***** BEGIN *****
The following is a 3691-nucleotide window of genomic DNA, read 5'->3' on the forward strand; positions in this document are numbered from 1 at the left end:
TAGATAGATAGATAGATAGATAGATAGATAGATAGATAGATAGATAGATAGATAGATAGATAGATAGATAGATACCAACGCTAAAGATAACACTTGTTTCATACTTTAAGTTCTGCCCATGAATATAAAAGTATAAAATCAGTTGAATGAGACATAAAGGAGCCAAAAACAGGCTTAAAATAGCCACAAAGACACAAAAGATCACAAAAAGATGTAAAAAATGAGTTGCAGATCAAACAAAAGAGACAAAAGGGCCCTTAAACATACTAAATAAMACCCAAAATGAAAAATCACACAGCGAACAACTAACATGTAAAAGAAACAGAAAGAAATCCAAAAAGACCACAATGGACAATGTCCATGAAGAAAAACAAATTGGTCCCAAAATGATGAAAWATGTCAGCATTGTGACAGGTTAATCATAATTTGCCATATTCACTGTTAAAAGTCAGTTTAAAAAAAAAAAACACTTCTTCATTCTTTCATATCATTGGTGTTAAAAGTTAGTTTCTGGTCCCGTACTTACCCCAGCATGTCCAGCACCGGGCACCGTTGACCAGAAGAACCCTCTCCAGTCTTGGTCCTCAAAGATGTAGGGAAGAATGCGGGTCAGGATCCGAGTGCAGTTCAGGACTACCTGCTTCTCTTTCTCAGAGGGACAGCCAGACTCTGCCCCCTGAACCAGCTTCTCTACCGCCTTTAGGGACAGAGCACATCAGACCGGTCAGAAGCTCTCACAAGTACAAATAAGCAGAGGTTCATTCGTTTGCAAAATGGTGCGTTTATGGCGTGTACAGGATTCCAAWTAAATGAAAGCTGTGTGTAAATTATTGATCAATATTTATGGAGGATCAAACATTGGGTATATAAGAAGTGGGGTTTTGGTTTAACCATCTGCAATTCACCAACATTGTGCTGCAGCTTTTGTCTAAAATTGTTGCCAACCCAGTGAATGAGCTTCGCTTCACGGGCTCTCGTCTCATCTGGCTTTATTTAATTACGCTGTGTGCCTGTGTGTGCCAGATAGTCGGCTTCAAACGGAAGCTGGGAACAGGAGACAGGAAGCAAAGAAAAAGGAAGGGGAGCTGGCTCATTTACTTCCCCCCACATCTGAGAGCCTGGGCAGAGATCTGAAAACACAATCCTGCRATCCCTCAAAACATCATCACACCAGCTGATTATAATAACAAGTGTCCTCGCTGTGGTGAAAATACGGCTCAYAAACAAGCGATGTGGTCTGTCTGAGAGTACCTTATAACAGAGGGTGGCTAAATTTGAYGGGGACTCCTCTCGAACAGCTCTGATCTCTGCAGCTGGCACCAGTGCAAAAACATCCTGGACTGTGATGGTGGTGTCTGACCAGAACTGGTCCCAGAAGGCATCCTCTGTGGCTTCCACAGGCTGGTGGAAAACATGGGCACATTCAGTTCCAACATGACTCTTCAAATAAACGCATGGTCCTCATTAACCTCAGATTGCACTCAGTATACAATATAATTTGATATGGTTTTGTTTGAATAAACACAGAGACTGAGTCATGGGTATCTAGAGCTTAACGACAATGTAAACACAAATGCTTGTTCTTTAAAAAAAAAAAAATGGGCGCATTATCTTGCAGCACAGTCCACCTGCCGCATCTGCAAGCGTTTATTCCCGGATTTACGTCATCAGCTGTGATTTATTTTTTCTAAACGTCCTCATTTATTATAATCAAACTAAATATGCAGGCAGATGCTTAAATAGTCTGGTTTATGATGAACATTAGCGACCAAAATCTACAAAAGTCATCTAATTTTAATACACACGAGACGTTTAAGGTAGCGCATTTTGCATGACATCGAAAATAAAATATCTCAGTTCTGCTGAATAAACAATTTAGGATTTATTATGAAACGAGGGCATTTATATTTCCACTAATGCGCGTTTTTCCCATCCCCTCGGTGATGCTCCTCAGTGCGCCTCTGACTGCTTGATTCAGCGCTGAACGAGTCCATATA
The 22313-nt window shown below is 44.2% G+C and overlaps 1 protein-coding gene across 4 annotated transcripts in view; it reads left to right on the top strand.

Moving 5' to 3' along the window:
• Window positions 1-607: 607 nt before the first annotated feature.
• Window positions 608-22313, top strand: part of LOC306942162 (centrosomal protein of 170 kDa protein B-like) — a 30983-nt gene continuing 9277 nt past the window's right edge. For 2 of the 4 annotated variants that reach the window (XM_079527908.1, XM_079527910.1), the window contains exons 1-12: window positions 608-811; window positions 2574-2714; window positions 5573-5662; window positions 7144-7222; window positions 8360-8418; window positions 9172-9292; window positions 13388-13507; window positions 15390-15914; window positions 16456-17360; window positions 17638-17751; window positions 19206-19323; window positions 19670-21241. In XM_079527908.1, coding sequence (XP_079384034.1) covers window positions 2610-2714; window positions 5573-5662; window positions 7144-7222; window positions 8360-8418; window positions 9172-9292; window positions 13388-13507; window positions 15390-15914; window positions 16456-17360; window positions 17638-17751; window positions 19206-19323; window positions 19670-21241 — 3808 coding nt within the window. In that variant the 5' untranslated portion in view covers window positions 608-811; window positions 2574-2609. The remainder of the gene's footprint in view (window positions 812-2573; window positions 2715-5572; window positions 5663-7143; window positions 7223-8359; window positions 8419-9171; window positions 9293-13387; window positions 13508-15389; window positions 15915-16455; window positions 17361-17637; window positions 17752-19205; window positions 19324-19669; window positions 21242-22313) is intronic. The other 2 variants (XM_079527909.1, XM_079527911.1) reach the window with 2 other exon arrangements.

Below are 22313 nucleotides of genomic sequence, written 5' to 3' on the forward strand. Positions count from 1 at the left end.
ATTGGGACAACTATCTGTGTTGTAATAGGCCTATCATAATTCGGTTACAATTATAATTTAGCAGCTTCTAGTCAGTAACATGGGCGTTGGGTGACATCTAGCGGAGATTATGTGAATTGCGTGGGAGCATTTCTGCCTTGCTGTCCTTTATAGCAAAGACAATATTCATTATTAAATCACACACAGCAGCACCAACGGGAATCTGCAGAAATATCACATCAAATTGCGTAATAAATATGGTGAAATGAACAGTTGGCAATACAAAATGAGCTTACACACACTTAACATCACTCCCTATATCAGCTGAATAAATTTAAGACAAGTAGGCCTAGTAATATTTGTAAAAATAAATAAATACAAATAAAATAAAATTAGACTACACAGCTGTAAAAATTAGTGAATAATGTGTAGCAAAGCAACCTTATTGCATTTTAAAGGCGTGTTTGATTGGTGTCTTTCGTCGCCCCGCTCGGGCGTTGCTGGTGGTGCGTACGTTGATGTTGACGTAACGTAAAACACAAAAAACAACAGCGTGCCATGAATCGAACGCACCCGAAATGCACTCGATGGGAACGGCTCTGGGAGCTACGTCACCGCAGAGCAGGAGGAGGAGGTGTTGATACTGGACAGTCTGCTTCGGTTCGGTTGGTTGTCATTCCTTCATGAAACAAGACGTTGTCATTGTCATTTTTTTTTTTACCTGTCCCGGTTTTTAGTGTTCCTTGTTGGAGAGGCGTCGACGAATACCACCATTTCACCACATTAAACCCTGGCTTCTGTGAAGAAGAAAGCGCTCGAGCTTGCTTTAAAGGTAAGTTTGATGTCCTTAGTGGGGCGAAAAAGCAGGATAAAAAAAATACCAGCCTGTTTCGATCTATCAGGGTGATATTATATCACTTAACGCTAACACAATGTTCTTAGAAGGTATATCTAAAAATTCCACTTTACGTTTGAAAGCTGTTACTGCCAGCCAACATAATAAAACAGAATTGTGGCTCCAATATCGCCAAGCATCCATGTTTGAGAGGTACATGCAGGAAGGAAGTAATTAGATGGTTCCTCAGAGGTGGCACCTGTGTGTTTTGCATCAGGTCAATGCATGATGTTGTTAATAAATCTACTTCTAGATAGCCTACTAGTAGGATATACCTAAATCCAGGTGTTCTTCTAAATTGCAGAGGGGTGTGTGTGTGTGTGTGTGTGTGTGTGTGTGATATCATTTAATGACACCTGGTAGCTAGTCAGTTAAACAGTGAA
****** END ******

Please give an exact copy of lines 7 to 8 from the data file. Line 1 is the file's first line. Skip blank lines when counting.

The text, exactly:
Below are 22313 nucleotides of genomic sequence, written 5' to 3' on the forward strand. Positions count from 1 at the left end.
ATTGGGACAACTATCTGTGTTGTAATAGGCCTATCATAATTCGGTTACAATTATAATTTAGCAGCTTCTAGTCAGTAACATGGGCGTTGGGTGACATCTAGCGGAGATTATGTGAATTGCGTGGGAGCATTTCTGCCTTGCTGTCCTTTATAGCAAAGACAATATTCATTATTAAATCACACACAGCAGCACCAACGGGAATCTGCAGAAATATCACATCAAATTGCGTAATAAATATGGTGAAATGAACAGTTGGCAATACAAAATGAGCTTACACACACTTAACATCACTCCCTATATCAGCTGAATAAATTTAAGACAAGTAGGCCTAGTAATATTTGTAAAAATAAATAAATACAAATAAAATAAAATTAGACTACACAGCTGTAAAAATTAGTGAATAATGTGTAGCAAAGCAACCTTATTGCATTTTAAAGGCGTGTTTGATTGGTGTCTTTCGTCGCCCCGCTCGGGCGTTGCTGGTGGTGCGTACGTTGATGTTGACGTAACGTAAAACACAAAAAACAACAGCGTGCCATGAATCGAACGCACCCGAAATGCACTCGATGGGAACGGCTCTGGGAGCTACGTCACCGCAGAGCAGGAGGAGGAGGTGTTGATACTGGACAGTCTGCTTCGGTTCGGTTGGTTGTCATTCCTTCATGAAACAAGACGTTGTCATTGTCATTTTTTTTTTTACCTGTCCCGGTTTTTAGTGTTCCTTGTTGGAGAGGCGTCGACGAATACCACCATTTCACCACATTAAACCCTGGCTTCTGTGAAGAAGAAAGCGCTCGAGCTTGCTTTAAAGGTAAGTTTGATGTCCTTAGTGGGGCGAAAAAGCAGGATAAAAAAAATACCAGCCTGTTTCGATCTATCAGGGTGATATTATATCACTTAACGCTAACACAATGTTCTTAGAAGGTATATCTAAAAATTCCACTTTACGTTTGAAAGCTGTTACTGCCAGCCAACATAATAAAACAGAATTGTGGCTCCAATATCGCCAAGCATCCATGTTTGAGAGGTACATGCAGGAAGGAAGTAATTAGATGGTTCCTCAGAGGTGGCACCTGTGTGTTTTGCATCAGGTCAATGCATGATGTTGTTAATAAATCTACTTCTAGATAGCCTACTAGTAGGATATACCTAAATCCAGGTGTTCTTCTAAATTGCAGAGGGGTGTGTGTGTGTGTGTGTGTGTGTGTGTGTGATATCATTTAATGACACCTGGTAGCTAGTCAGTTAAACAGTGAA